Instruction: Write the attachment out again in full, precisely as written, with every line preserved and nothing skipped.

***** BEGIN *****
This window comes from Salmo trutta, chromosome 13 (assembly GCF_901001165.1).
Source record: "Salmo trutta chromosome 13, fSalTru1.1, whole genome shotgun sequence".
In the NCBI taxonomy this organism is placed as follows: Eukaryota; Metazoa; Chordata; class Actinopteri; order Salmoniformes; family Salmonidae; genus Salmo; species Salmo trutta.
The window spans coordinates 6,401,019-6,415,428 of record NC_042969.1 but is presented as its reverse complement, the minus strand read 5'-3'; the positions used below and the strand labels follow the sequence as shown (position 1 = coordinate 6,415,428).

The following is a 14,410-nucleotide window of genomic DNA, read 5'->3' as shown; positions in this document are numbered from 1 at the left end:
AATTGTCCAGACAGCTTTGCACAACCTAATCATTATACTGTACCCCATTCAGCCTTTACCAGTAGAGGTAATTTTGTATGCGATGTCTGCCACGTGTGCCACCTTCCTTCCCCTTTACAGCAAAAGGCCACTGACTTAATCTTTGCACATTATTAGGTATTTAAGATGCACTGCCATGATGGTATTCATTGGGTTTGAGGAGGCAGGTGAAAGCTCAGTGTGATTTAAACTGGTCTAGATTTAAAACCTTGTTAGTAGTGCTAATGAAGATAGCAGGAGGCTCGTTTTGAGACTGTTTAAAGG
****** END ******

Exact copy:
This window comes from Salmo trutta, chromosome 13 (assembly GCF_901001165.1).
Source record: "Salmo trutta chromosome 13, fSalTru1.1, whole genome shotgun sequence".
In the NCBI taxonomy this organism is placed as follows: Eukaryota; Metazoa; Chordata; class Actinopteri; order Salmoniformes; family Salmonidae; genus Salmo; species Salmo trutta.
The window spans coordinates 6,401,019-6,415,428 of record NC_042969.1 but is presented as its reverse complement, the minus strand read 5'-3'; the positions used below and the strand labels follow the sequence as shown (position 1 = coordinate 6,415,428).

The following is a 14,410-nucleotide window of genomic DNA, read 5'->3' as shown; positions in this document are numbered from 1 at the left end:
AATTGTCCAGACAGCTTTGCACAACCTAATCATTATACTGTACCCCATTCAGCCTTTACCAGTAGAGGTAATTTTGTATGCGATGTCTGCCACGTGTGCCACCTTCCTTCCCCTTTACAGCAAAAGGCCACTGACTTAATCTTTGCACATTATTAGGTATTTAAGATGCACTGCCATGATGGTATTCATTGGGTTTGAGGAGGCAGGTGAAAGCTCAGTGTGATTTAAACTGGTCTAGATTTAAAACCTTGTTAGTAGTGCTAATGAAGATAGCAGGAGGCTCGTTTTGAGACTGTTTAAAGG